In 2007, when Jeff Merkley was considering a run for the Senate from Oregon, he met privately with Harry Reid and Chuck Schumer. Merkley suggested to the two Dem leaders that the Senate needed to reform the filibuster — having watched both parties, including Dems in 2005, abuse it so badly that it was rendering the Upper Chamber dysfunctional.
“Harry Reid grabbed his head with both hands and proceeded to explain that the problem was not the rules but the behavior, and that we needed to return to the norms of the past,” Merkley told me by phone today.
That meeting may have been the genesis of a long tale that culminated this afternoon, six years later, when Reid finally went nuclear and changed the rules by simple majority — after a years-long campaign in which Merkley and other Senate liberals were instrumental.
The meeting underscores two important things about what happened today. First, for liberal reformers who have long wanted to dilute the filibuster’s grip on the Senate, this has never really been about partisanship. And second, it took literally years of pushing by reformers before the proper conditions were created to overcome objections to reform by the institution’s traditionalists.
Republicans have angrily denounced what happened today as a partisan power grab by Obama and Democratic leaders eager to help the president impose his agenda on the country by fiat. But while it’s true hypocrisy has been rampant around the filibuster among leaders on both sides, the truth, as Merkley says above, is that for liberals like him, the genesis of reform predates the Obama presidency. Liberal reformers have long said they don’t believe a Republican president should face such obstructionism in keeping government functioning.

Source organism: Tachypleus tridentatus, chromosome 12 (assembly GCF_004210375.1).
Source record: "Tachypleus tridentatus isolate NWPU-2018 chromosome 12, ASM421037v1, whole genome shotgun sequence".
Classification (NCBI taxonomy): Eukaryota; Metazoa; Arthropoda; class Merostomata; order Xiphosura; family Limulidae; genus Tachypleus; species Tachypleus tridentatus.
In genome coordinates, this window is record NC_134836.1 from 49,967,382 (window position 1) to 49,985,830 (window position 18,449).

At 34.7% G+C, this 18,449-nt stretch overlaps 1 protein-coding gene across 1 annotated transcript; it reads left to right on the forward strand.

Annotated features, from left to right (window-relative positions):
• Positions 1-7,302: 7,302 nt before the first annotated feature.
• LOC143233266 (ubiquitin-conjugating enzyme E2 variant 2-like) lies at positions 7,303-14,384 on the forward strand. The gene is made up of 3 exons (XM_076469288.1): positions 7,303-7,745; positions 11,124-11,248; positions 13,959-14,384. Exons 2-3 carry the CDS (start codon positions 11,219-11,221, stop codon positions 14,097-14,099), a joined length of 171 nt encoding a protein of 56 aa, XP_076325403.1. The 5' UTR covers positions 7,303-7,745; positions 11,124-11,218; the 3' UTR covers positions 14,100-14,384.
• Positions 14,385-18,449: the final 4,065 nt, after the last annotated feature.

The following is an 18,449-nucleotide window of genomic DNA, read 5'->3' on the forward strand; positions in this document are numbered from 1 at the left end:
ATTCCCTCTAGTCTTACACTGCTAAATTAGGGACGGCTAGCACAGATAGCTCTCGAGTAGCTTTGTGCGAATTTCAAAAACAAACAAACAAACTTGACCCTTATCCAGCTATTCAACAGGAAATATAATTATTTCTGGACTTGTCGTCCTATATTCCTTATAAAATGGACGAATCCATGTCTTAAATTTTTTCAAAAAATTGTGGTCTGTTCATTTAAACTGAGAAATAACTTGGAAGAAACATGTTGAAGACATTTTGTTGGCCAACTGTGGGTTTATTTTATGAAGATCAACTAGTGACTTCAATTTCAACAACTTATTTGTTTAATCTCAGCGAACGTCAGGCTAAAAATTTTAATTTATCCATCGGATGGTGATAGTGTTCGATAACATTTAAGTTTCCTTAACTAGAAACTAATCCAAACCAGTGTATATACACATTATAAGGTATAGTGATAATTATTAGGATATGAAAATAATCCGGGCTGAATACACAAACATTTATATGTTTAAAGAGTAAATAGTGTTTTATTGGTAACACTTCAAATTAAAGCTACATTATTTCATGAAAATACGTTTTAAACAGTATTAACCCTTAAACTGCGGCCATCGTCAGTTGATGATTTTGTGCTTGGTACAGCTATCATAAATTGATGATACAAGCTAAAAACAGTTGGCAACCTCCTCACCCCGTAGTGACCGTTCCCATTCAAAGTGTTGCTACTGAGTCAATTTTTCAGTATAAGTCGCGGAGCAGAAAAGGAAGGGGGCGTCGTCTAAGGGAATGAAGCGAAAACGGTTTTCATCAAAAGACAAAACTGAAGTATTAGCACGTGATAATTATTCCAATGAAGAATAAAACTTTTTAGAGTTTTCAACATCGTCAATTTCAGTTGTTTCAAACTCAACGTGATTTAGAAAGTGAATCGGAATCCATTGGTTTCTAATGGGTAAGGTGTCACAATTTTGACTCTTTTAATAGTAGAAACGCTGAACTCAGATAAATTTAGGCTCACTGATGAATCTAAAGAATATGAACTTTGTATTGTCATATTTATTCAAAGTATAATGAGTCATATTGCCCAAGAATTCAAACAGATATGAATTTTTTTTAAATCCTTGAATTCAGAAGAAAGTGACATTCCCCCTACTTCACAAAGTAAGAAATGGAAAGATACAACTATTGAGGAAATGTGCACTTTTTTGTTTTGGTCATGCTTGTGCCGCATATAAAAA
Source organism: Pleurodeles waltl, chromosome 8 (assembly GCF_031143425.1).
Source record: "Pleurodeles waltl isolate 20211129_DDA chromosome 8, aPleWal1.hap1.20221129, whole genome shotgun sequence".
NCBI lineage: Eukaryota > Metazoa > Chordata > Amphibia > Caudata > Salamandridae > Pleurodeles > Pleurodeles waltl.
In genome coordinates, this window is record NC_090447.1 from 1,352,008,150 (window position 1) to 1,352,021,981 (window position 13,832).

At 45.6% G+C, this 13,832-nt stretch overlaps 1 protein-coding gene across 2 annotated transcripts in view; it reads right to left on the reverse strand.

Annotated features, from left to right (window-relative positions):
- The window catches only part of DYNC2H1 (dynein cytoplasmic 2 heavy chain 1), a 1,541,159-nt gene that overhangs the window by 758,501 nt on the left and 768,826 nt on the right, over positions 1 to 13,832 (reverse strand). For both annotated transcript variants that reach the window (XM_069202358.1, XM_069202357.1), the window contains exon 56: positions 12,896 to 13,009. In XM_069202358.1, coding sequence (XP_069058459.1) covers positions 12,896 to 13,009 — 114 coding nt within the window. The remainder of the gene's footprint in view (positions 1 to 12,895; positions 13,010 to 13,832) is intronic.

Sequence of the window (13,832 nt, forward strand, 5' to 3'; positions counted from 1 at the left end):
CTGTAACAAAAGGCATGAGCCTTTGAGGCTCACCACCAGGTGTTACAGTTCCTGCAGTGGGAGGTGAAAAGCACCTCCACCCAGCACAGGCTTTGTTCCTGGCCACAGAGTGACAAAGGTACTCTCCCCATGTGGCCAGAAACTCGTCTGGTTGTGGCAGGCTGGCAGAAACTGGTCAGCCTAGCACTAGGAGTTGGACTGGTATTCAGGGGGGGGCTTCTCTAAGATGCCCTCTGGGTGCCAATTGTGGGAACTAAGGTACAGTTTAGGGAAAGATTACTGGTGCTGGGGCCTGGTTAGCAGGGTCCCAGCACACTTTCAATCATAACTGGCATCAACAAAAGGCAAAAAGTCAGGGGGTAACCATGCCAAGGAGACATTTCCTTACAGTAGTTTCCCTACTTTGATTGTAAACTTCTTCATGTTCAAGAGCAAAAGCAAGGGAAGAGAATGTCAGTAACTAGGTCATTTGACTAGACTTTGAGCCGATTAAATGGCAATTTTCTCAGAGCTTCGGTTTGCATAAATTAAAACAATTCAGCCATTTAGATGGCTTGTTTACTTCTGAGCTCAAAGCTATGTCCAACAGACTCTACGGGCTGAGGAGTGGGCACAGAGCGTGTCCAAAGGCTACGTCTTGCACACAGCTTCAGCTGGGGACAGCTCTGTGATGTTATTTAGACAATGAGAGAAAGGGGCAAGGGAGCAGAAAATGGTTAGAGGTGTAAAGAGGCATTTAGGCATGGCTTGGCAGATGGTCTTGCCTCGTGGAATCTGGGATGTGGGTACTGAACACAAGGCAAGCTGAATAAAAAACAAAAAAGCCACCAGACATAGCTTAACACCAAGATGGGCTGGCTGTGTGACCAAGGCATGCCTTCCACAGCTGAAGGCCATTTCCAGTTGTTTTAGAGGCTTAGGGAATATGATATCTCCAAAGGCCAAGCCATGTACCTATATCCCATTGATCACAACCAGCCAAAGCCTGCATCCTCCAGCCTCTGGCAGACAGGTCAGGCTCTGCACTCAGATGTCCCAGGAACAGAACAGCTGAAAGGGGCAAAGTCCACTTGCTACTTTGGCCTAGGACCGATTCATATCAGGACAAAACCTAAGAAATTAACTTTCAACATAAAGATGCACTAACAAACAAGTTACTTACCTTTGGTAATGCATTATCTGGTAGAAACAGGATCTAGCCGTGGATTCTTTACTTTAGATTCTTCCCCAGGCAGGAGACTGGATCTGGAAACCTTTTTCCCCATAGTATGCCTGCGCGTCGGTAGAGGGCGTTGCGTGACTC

“Neither a Democratic president or a Republican president should face this level of obstructionism in exercising their Constitutional responsibility,” Merkley told me. “They have a right to get an up or down vote on staffing the administration and on judges. Now a Republican president of the future will not face this unacceptable obstacle, either.”
The basic principle that has been upheld today, Merkley says, is this: “You can’t have a minority of one legislative branch systematically undermining the judicial or executive branch.” Merkley favors reforms that would make it harder for the minority to filibuster legislation but would not eliminate that power.
Back in 2011, when Merkley and other liberals managed to force an initial vote on filibuster reform, it was not clear Democrats would hold the White House or the Senate in the next year’s elections. That vote failed — a sign the institutionalists still held sway. After Obama won in 2012, Senate liberals again tried to force reform but institutionalist reluctance to change the rules by simple majority won out, resulting in a toothless deal that didn’t solve anything.
Then Republican filibustering of nominees (to the CFPB and NLRB) got so bad that Senate Dem leaders genuinely threatened to go nuclear, forcing GOP capitulation. The temporary deal reached only led to the filibustering of judicial nominees that resulted in today’s outcome, which was precipitated by Reid’s realization that Dems had no other choice if they wanted the Senate to function.
Dem leaders had to be pushed to this point, but from the point of view of liberals, they did the right thing. “The filibuster has been used to wage continuous warfare on the presidency,” Merkley said. “The Senate said today that’s not acceptable. A huge thank you to the leadership team.”